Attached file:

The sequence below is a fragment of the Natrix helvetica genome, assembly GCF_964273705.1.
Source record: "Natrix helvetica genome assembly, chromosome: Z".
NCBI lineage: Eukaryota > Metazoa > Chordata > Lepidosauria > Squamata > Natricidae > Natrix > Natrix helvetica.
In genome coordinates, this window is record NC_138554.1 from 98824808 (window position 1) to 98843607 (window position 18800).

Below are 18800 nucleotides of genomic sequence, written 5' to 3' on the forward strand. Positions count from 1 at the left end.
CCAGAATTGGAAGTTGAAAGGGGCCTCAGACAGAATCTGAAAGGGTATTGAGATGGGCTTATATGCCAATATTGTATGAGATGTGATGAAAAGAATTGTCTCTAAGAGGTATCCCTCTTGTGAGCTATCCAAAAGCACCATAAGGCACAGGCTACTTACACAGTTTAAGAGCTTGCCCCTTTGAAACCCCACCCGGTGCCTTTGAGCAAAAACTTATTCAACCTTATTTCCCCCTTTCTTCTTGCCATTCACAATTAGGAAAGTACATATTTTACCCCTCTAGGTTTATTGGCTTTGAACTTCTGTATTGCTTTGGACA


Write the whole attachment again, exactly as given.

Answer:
The sequence below is a fragment of the Natrix helvetica genome, assembly GCF_964273705.1.
Source record: "Natrix helvetica genome assembly, chromosome: Z".
NCBI lineage: Eukaryota > Metazoa > Chordata > Lepidosauria > Squamata > Natricidae > Natrix > Natrix helvetica.
In genome coordinates, this window is record NC_138554.1 from 98824808 (window position 1) to 98843607 (window position 18800).

Below are 18800 nucleotides of genomic sequence, written 5' to 3' on the forward strand. Positions count from 1 at the left end.
CCAGAATTGGAAGTTGAAAGGGGCCTCAGACAGAATCTGAAAGGGTATTGAGATGGGCTTATATGCCAATATTGTATGAGATGTGATGAAAAGAATTGTCTCTAAGAGGTATCCCTCTTGTGAGCTATCCAAAAGCACCATAAGGCACAGGCTACTTACACAGTTTAAGAGCTTGCCCCTTTGAAACCCCACCCGGTGCCTTTGAGCAAAAACTTATTCAACCTTATTTCCCCCTTTCTTCTTGCCATTCACAATTAGGAAAGTACATATTTTACCCCTCTAGGTTTATTGGCTTTGAACTTCTGTATTGCTTTGGACA